The internet, as you know it, is only surface level.


Beyond the homepage for Facebook, your email client, or your favorite clothing website, there’s a complex labyrinth of technologies, all creating your gateway to seemingly infinite amounts of information. But, whenever you have too much of a good thing, there will always be flaws and drawbacks.


For the world wide web and all its groundbreaking achievements, the Dark Web is an enigma.

What is the Dark Web?

Meet the internet boogeyman, the mystery common folk don’t understand.

The “Dark Web” refers to a part of the internet not indexed by traditional search engines, meaning you can’t just Google “Dark Web” and get in. Users can access it via specialized open-source software, such as Tor, which is configured to use specially configured hardware on the internet to access onion sites. Be careful not to confuse the Dark Web with the Deep Web, which many often do. The Deep Web also contains unindexed sites like databases and file transfer servers. These intentionally obscure private information, using password-protected webpages, encrypted banking communications and secured file servers

What is the Dark Web Used For?

The Dark Web’s key feature is its anonymity.

In 2011, Ross Ulbricht created and hosted The Silk Road, an online black market for illegal drugs, through the Dark Web. It only accepted non-traceable forms of payment, such as cryptocurrency and Bitcoin, to maintain anonymity. Eventually, the FBI shut down the Silk Road in 2013. Although buying illegal substances via the black market is common now, at the time, the Silk Road marketplace played a major role in getting the Dark Web and its negative reputation on the map.

Although the Dark Web is undeniably a hotbed of dangerous criminal activity, such as drug trafficking, identity theft, and hacking, not everyone there has ill intentions. For people such as dissidents, whistleblowers, organizers, journalists, and activists, the Dark Web is a life-saving tool for staying hidden and speaking freely. Or, if you really hate ads, the Dark Web has ad-free sites for finding onion sites you want to visit.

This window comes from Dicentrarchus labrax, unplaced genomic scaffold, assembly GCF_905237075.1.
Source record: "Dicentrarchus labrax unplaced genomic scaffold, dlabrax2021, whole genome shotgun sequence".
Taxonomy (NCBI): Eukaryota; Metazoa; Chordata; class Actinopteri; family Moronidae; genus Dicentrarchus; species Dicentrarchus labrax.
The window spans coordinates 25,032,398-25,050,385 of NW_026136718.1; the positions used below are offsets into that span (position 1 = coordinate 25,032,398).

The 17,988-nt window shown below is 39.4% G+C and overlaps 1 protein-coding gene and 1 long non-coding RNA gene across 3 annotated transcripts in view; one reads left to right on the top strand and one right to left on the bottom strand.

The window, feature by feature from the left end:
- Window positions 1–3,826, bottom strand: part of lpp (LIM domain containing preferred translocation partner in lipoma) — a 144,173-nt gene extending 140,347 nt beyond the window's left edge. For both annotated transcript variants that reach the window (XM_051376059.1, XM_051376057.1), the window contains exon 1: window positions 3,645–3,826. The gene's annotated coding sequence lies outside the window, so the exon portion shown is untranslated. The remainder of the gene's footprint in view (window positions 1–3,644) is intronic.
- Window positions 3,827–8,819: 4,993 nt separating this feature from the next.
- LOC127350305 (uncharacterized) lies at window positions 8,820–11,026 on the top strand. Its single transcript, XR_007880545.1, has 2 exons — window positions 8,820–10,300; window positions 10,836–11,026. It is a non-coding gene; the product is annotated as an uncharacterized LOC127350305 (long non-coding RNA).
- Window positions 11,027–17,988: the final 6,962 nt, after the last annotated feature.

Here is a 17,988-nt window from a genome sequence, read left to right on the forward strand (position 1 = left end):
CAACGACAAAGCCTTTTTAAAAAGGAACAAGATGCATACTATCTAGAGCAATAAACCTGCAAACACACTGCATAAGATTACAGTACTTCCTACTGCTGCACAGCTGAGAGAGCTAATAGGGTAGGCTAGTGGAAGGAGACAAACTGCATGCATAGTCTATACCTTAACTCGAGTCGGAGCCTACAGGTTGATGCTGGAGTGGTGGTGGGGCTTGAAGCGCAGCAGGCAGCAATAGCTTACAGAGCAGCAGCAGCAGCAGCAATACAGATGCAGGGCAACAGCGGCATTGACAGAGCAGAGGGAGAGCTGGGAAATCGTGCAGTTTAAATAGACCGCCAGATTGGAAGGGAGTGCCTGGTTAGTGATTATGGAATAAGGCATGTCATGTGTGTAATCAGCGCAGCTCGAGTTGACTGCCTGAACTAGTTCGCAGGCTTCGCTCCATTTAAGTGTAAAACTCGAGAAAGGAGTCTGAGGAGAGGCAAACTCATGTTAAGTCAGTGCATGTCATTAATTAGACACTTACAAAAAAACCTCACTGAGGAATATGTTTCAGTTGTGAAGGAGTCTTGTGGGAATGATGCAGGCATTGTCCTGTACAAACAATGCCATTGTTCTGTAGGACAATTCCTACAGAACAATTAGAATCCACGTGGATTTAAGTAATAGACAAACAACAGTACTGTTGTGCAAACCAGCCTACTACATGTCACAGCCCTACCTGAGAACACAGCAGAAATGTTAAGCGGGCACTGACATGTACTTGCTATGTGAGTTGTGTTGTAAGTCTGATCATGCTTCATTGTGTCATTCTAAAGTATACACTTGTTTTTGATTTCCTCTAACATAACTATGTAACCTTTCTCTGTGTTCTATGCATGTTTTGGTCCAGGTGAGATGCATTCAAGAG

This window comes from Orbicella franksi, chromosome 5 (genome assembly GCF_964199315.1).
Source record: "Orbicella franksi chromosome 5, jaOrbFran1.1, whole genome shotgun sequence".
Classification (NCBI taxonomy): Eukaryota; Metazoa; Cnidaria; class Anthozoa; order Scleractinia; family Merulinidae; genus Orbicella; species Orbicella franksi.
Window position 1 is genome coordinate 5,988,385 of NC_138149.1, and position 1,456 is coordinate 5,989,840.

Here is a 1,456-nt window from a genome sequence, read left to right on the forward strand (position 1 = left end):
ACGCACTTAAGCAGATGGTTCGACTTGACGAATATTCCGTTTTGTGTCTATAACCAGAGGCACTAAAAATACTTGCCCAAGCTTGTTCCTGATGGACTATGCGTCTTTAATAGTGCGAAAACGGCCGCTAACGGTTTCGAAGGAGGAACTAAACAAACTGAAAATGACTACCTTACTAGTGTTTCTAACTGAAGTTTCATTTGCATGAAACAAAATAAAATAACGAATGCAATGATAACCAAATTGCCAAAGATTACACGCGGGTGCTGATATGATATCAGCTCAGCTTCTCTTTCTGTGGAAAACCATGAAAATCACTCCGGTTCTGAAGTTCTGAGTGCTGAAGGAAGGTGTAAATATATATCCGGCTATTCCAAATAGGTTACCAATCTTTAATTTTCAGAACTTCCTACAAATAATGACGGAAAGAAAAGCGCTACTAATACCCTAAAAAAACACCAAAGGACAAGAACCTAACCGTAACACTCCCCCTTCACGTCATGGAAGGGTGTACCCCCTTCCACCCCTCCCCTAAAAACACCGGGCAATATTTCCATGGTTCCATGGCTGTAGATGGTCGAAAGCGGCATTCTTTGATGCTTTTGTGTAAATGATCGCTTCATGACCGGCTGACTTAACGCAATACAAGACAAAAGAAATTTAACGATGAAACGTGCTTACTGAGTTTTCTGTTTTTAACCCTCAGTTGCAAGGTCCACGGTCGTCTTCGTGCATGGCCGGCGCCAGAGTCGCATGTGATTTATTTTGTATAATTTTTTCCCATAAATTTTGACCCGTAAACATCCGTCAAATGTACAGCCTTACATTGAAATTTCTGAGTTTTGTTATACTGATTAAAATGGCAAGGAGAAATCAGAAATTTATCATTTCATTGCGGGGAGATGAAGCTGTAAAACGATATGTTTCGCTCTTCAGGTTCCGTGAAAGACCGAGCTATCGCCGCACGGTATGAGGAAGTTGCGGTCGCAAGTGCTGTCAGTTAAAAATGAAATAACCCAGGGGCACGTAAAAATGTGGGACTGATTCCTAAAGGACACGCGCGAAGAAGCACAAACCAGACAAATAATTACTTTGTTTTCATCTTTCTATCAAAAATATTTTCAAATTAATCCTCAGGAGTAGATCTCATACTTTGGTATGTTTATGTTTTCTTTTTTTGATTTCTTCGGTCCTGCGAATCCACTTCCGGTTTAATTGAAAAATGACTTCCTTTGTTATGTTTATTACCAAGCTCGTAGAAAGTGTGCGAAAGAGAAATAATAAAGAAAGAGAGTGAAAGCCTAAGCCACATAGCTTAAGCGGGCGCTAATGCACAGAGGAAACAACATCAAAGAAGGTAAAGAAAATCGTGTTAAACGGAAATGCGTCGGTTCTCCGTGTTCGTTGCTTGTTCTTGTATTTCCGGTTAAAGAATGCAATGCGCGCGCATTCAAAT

Why Should Businesses Be Aware of the Dark Web?

Selling Your Data (Yes, all of it)

Credit card numbers, social security numbers, and login credentials, you name it. Criminals who successfully breach a business or an individual’s sensitive information are highly likely to sell it on the Dark Web, where it can’t be traditionally detected. Data about you is your most precious asset, and buyers know it—that’s why it sells so quickly on the black market. If your business or personal data is compromised by an unknown, unseen, anonymous layer of criminal activity, you’re guaranteed legal, social, and financial devastation.

Impersonation and Fraud

Cybercriminals like to sell your data but they have also been known to use your breached business data to create fake accounts and impersonate you. This damages not only your overall safety, but your reputation—your customers will be wary to speak with you if they can’t tell who you are.

Malware and Ransomware

For widespread, organized attacks on businesses, the Dark Web is the perfect place to go. Many hackers will collaborate on the creation, testing, and implementation of dangerous malware and ransomware. These are the types of attacks that cause data breaches by infecting your business’s systems, barring you from your own data and/or stealing your data with a warning that they will sell it if you don’t pay them a “ransom.”

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How to Protect Your Business from the Dark Web

Implement Strong Cybersecurity Measures

Education and good practices are one of your strongest tools against data breaches. Practice good cyber hygiene, create strong passwords, report suspicious activity, be careful how you talk with outsiders and openly talk about cybersafety—your goal as a business is to normalize and demystify cybersecurity. On the more technical side of things, you’ll need to encrypt sensitive data, keep and regularly test data backups, manage patches for all business technology, and more.

If that sounds overwhelming, don’t worry—an MSP (like us) goes a long way in keeping your business safe and sound with no sweat on your end.

Monitor the Dark Web

If your data is currently floating around on the Dark Web, you have no way of knowing… on your own, that is.

At Centriworks, we’re proud to offer Dark Web Scans and cybersecurity services to businesses in every industry. Using a specialized team of experts, we’ll cross-check the Dark Web for compromised usernames and passwords. If we find anything, don’t worry — we’ll advise you on your next steps to safeguard your business from any further harm.

Is the Dark Web still on your mind?

Let’s talk more about what we can do to help minimize the potential dangers of cybercrime.

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